More pressure to lift 13 year near-ban on silicone-gel breast implants

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Hot on the heels of the FDA's rejection of Inamed's attempt to have its Silicone-gel breast implants re-instated, a second manufacturer Mentor has also tried to convince sceptical federal health advisers to the Food and Drug Administration to lift a 13-year near-ban on silicone-gel breast implants.

FDA's advisers decided by a 5-4 vote that Inamed's study into how likely implants are to break apart was not for a long enough period and did not settle lingering questions of the consequences when silicone leaks into the breast or beyond. Inamed so far has tracked implant recipients for three or four years.

Mentor's pitch has come a day after the FDA's advisers refused to allow one of the nation's most controversial medical devices back on to the U.S. market and the same panel is judging Mentor's request to allow its own silicone implants onto the market.

Mentor has told advisers to the Food and Drug Administration that the newer versions of the implants only rarely break in the first few years after they're put into place, and provide enough benefit to the women who seek them to outweigh that risk and say women's self-esteem is as integral to health and well-being as any medical issue. Only 1.4 percent of patients in its main study had their implants break within three years.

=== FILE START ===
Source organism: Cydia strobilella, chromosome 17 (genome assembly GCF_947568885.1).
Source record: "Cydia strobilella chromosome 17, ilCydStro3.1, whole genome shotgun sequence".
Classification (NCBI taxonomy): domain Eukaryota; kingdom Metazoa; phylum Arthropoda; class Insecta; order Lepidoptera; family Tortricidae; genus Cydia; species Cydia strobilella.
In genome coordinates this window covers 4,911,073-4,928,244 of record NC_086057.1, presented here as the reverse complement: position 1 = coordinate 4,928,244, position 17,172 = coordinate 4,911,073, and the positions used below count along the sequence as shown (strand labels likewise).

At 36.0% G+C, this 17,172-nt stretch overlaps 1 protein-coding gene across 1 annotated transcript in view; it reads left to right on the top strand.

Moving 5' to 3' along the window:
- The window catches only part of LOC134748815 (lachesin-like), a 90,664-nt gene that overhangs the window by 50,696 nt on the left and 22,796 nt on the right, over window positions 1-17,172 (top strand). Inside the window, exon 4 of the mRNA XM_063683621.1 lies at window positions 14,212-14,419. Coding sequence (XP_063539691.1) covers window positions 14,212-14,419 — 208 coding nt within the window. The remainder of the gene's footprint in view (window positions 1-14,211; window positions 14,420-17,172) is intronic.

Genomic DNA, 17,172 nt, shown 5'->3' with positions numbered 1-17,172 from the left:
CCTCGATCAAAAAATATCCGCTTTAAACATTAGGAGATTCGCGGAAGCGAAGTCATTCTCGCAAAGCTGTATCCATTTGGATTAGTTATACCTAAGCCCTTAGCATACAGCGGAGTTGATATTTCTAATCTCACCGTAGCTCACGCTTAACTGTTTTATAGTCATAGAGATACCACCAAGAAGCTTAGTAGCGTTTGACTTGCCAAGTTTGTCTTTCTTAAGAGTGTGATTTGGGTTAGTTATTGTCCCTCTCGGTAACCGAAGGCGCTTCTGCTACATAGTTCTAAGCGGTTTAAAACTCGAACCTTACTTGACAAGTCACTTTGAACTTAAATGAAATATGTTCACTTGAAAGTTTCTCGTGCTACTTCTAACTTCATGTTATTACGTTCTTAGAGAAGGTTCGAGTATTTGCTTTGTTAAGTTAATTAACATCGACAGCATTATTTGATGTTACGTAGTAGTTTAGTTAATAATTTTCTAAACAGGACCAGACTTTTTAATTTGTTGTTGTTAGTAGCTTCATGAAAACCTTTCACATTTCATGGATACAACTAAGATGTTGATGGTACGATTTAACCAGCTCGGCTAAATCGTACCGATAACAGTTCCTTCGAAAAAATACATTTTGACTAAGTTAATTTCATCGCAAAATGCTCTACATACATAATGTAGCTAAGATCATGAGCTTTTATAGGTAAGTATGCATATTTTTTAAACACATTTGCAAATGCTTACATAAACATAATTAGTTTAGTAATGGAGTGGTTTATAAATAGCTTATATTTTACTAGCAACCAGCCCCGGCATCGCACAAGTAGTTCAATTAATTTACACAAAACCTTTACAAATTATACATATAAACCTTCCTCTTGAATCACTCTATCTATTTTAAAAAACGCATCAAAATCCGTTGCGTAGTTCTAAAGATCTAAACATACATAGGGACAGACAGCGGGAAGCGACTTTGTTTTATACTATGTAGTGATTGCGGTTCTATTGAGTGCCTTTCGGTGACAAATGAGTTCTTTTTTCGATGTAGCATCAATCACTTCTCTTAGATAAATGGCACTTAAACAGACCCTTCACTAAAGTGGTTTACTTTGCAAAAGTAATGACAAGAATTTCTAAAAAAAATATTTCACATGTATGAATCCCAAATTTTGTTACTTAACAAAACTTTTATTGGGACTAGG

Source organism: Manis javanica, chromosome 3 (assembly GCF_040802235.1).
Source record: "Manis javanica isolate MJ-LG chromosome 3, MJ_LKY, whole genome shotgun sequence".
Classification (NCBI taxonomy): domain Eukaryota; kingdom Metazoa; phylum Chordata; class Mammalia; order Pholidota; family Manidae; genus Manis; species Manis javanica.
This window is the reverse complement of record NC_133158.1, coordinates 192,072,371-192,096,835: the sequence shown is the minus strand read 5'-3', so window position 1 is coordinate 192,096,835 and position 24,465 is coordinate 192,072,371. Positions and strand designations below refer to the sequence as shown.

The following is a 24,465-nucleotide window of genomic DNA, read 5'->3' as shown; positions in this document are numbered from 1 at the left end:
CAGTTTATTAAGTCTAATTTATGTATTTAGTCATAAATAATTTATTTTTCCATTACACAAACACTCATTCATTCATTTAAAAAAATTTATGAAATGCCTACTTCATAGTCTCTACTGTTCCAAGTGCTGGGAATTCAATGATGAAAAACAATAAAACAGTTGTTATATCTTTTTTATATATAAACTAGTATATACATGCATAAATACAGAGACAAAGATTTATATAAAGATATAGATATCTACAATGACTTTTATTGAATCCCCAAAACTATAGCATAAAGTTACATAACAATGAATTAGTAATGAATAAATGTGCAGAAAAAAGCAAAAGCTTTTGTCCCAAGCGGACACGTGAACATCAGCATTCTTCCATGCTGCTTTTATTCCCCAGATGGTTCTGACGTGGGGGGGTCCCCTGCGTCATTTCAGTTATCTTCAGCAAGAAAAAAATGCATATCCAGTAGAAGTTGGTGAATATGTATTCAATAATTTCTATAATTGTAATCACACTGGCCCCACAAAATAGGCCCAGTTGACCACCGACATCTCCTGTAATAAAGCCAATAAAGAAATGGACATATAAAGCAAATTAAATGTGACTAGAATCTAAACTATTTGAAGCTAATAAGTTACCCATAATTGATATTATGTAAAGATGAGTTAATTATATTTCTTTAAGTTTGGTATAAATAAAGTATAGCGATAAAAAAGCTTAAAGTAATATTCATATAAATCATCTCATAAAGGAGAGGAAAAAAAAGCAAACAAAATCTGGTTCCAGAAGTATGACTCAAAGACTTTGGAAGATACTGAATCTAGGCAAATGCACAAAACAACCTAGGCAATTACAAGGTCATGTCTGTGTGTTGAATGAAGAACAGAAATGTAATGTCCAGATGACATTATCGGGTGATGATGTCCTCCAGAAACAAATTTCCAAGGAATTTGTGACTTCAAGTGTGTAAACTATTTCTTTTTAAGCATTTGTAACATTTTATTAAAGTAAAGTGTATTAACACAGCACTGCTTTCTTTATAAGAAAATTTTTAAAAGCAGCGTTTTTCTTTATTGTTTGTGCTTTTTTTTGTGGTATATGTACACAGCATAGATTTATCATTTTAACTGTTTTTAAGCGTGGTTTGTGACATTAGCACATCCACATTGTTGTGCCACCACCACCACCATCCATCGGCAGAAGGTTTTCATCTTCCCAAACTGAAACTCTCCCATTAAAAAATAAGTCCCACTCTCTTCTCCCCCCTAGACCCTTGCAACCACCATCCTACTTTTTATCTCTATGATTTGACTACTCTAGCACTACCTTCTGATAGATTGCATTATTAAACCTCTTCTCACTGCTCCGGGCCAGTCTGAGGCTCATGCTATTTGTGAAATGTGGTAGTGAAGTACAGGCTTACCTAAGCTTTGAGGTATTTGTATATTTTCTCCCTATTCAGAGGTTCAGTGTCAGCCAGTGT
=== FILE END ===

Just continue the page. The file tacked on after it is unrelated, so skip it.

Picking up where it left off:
Mentor officials do acknowledge that implants will fail more often as they age and have cited a British doctor who tracked 100 of his own patients with Mentor implants, and found 5.4 percent had broken by around nine years. FDA scientists say Mentor's data is too limited to be of value in settling the key durability issue.

Silicone-gel breast implants began selling in 1962 which was before the FDA required proof that all medical devices are safe and effective. By 1992 the number of complaints that the implants broke and caused illnesses prompted the FDA to ban gel implants except for patients with breast cancer or a few other conditions, those with them were enrolled in strict research studies.

Since then silicone implants have in the main been exonerated of causing serious or chronic illnesses such as cancer or lupus.

Apart from the risk of breakage, they also can cause infection and painful, rocklike scar tissue.

Last year, some 264,000 breast augmentations and 63,000 breast reconstructions were performed in the United States, most with salt water-filled implants that are sold without restriction.

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